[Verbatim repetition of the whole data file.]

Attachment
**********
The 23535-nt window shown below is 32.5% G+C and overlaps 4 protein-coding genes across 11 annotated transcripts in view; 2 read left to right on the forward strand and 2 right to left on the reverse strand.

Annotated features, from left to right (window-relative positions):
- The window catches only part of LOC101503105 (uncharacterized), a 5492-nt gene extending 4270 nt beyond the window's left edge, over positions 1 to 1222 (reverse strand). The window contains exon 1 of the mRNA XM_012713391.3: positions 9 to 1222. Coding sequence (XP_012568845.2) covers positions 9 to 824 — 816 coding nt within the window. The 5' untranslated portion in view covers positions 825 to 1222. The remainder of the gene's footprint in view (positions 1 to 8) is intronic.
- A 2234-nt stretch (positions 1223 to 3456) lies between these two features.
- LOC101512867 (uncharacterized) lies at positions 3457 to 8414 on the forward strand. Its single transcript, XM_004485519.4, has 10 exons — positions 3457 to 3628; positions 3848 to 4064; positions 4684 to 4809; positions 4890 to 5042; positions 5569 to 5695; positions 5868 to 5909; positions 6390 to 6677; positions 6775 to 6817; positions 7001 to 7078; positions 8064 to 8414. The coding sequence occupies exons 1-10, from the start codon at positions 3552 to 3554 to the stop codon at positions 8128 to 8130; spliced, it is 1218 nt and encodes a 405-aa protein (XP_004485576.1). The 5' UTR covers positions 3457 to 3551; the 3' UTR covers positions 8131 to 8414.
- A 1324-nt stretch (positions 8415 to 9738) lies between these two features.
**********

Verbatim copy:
The 23535-nt window shown below is 32.5% G+C and overlaps 4 protein-coding genes across 11 annotated transcripts in view; 2 read left to right on the forward strand and 2 right to left on the reverse strand.

Annotated features, from left to right (window-relative positions):
- The window catches only part of LOC101503105 (uncharacterized), a 5492-nt gene extending 4270 nt beyond the window's left edge, over positions 1 to 1222 (reverse strand). The window contains exon 1 of the mRNA XM_012713391.3: positions 9 to 1222. Coding sequence (XP_012568845.2) covers positions 9 to 824 — 816 coding nt within the window. The 5' untranslated portion in view covers positions 825 to 1222. The remainder of the gene's footprint in view (positions 1 to 8) is intronic.
- A 2234-nt stretch (positions 1223 to 3456) lies between these two features.
- LOC101512867 (uncharacterized) lies at positions 3457 to 8414 on the forward strand. Its single transcript, XM_004485519.4, has 10 exons — positions 3457 to 3628; positions 3848 to 4064; positions 4684 to 4809; positions 4890 to 5042; positions 5569 to 5695; positions 5868 to 5909; positions 6390 to 6677; positions 6775 to 6817; positions 7001 to 7078; positions 8064 to 8414. The coding sequence occupies exons 1-10, from the start codon at positions 3552 to 3554 to the stop codon at positions 8128 to 8130; spliced, it is 1218 nt and encodes a 405-aa protein (XP_004485576.1). The 5' UTR covers positions 3457 to 3551; the 3' UTR covers positions 8131 to 8414.
- A 1324-nt stretch (positions 8415 to 9738) lies between these two features.